Members of the international community are debating their next steps after a U.N. report found evidence that chemical weapons were used in an August attack on a suburb in Damascus.
Colette Fearon, director of Oxfam's program for Syria, said donor countries aren't contributing their share to the humanitarian effort. Oxfam said France, Qatar and Russia are lagging behind other international donors.
"This is not the time for pledges," she said in a statement Thursday. "The situation demands committed funds in order to save lives."
British Prime Minister David Cameron issued a statement through his official Twitter account Thursday saying Oxfam was "right to highlight [the] urgent need" in Syria. Oxfam said Cameron's government has donated more than 150 percent of "its fair share" to the humanitarian crisis.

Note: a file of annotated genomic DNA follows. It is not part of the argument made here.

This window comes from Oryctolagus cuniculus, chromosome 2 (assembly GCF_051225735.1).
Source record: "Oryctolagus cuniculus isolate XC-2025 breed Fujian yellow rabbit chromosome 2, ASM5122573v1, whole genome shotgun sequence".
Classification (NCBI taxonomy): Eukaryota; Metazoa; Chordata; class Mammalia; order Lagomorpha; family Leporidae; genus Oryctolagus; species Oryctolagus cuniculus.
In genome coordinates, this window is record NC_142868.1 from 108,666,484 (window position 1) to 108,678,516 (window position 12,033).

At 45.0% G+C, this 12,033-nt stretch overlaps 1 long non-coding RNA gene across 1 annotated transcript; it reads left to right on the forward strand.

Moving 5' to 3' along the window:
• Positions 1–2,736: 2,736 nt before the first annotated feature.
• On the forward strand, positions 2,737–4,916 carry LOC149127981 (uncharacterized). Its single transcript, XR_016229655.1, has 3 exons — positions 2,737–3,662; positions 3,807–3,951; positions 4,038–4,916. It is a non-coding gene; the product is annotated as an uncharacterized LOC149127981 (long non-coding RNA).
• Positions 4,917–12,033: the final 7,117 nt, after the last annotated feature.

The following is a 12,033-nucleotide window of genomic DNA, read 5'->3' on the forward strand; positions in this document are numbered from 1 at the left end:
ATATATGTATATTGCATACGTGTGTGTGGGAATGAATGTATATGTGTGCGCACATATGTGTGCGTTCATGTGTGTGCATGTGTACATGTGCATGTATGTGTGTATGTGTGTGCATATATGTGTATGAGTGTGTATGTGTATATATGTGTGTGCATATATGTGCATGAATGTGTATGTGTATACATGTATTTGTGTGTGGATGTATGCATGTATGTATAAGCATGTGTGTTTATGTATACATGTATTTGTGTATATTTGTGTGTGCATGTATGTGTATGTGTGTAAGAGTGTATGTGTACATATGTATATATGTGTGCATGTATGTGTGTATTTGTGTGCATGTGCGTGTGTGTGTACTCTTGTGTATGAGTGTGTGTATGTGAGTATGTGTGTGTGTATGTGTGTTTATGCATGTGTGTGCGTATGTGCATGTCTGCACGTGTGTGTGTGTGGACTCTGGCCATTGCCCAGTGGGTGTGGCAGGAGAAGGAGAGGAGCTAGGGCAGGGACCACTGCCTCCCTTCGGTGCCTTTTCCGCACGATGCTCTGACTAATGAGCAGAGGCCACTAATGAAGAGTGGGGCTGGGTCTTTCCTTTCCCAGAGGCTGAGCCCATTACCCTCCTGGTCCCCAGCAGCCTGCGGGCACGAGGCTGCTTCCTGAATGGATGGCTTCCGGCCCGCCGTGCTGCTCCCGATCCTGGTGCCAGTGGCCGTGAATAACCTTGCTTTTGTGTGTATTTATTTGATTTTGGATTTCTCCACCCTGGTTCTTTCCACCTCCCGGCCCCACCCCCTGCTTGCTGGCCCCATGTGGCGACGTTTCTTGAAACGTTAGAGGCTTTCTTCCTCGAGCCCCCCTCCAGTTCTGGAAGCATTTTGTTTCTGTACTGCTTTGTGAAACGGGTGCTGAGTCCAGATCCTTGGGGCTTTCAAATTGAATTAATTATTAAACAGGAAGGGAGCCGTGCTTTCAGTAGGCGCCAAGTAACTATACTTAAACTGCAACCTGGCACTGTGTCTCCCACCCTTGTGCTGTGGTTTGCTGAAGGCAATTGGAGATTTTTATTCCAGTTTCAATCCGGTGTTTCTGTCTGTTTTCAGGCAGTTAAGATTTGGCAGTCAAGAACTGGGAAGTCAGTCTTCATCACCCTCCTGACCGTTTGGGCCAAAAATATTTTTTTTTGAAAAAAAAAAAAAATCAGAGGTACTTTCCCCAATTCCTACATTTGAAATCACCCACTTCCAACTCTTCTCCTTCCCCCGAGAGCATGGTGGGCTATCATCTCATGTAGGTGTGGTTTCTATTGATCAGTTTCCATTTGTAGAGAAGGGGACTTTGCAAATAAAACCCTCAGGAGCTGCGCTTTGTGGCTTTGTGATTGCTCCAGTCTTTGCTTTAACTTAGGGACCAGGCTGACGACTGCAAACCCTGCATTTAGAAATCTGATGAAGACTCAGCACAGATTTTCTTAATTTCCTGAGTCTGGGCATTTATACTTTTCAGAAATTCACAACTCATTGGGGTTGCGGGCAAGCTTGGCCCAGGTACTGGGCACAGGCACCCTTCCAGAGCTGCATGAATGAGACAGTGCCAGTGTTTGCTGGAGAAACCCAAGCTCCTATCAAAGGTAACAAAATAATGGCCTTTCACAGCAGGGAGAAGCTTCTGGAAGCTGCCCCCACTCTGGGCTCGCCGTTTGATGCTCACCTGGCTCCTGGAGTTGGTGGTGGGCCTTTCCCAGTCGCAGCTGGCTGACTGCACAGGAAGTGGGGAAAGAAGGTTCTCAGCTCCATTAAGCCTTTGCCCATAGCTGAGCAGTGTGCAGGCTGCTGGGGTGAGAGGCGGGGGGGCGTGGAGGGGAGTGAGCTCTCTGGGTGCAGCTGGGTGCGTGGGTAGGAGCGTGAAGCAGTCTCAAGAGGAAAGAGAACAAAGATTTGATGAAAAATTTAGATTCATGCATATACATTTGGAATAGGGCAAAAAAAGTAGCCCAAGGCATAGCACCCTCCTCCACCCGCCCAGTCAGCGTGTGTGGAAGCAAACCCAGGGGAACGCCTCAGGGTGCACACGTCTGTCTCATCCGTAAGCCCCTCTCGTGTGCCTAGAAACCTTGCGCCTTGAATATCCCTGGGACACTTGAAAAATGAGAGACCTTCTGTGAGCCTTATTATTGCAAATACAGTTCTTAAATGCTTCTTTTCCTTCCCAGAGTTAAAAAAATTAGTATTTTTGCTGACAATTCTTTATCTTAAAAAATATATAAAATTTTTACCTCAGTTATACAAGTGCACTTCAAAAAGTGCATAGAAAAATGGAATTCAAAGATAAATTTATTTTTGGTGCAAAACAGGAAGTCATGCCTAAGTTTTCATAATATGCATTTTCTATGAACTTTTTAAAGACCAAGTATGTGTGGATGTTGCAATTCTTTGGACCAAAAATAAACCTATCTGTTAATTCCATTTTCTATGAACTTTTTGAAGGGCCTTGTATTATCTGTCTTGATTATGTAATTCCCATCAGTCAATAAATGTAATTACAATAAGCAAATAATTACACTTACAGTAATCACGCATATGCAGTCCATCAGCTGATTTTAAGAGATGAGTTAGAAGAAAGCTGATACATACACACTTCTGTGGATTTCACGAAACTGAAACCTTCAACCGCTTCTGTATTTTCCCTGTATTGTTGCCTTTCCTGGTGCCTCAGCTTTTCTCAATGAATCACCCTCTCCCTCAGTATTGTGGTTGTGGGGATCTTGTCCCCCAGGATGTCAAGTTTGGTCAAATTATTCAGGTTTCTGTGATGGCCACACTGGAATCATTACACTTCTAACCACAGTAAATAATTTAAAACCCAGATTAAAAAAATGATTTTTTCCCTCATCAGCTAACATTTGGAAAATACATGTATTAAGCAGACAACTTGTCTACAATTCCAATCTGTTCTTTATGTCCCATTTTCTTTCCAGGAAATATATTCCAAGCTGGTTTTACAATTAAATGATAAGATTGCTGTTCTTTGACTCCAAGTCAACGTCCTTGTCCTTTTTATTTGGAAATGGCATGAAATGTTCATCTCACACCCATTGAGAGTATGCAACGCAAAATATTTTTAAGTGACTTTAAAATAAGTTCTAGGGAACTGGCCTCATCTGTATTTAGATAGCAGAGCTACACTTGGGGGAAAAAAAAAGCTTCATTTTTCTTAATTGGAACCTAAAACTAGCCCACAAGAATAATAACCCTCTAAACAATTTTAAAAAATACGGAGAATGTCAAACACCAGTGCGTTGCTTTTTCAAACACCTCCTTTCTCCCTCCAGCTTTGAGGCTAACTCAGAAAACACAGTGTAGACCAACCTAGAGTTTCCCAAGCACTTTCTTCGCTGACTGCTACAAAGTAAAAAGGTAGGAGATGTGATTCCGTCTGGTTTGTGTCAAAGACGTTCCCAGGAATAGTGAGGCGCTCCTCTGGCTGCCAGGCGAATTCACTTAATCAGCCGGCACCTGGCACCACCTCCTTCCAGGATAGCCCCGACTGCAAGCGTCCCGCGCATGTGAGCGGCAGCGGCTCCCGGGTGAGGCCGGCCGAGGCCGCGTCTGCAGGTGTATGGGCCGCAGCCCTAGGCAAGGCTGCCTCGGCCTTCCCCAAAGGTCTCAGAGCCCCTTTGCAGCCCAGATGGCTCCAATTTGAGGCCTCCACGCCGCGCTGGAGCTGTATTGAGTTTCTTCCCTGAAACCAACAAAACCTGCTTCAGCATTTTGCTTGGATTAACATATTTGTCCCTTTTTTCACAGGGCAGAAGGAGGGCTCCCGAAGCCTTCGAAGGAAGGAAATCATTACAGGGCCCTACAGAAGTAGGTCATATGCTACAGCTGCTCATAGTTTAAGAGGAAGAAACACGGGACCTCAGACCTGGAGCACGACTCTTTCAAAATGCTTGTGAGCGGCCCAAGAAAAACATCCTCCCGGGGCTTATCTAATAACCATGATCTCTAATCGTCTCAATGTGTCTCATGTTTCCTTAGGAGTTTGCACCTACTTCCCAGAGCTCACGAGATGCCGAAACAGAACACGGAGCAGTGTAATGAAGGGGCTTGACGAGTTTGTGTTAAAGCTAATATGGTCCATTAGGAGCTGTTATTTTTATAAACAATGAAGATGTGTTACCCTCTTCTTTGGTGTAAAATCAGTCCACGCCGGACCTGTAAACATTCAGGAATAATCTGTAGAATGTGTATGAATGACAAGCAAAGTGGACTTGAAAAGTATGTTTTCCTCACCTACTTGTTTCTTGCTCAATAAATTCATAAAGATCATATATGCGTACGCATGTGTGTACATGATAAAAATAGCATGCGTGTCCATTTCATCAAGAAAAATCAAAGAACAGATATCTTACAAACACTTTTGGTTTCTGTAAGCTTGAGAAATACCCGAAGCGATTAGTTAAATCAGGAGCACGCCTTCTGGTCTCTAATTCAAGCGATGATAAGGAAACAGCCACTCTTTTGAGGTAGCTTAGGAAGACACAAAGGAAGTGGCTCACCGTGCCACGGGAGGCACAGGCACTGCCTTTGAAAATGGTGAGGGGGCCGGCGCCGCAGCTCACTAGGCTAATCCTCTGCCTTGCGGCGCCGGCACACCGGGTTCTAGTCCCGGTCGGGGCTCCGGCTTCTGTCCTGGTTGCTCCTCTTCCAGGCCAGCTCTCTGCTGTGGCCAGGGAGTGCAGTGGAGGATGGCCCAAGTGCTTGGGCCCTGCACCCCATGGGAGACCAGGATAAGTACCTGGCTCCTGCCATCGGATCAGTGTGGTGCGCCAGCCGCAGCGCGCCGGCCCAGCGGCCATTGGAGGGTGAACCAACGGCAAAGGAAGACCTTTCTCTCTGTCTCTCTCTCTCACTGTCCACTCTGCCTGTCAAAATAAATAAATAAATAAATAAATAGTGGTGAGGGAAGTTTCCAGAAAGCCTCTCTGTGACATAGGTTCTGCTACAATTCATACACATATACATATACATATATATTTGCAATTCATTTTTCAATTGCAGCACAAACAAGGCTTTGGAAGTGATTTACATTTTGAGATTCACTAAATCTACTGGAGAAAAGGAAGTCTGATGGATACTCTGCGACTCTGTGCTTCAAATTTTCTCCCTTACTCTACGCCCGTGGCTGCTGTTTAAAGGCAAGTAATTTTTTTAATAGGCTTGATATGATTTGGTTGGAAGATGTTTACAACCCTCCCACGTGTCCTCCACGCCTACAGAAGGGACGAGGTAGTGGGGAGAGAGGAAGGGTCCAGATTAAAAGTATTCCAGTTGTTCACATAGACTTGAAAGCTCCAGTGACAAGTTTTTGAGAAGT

"While economic times are tough, we are facing the largest man-made humanitarian disaster in two decades and we have to seriously address it," Fearon said.
Oxfam said it supports a political solution to the crisis in Syria.
The U.N. Refugee Agency said Sept. 3 the number of Syrian refugees passed the 2 million mark. That total represents an increase of 1.8 million people since last year.
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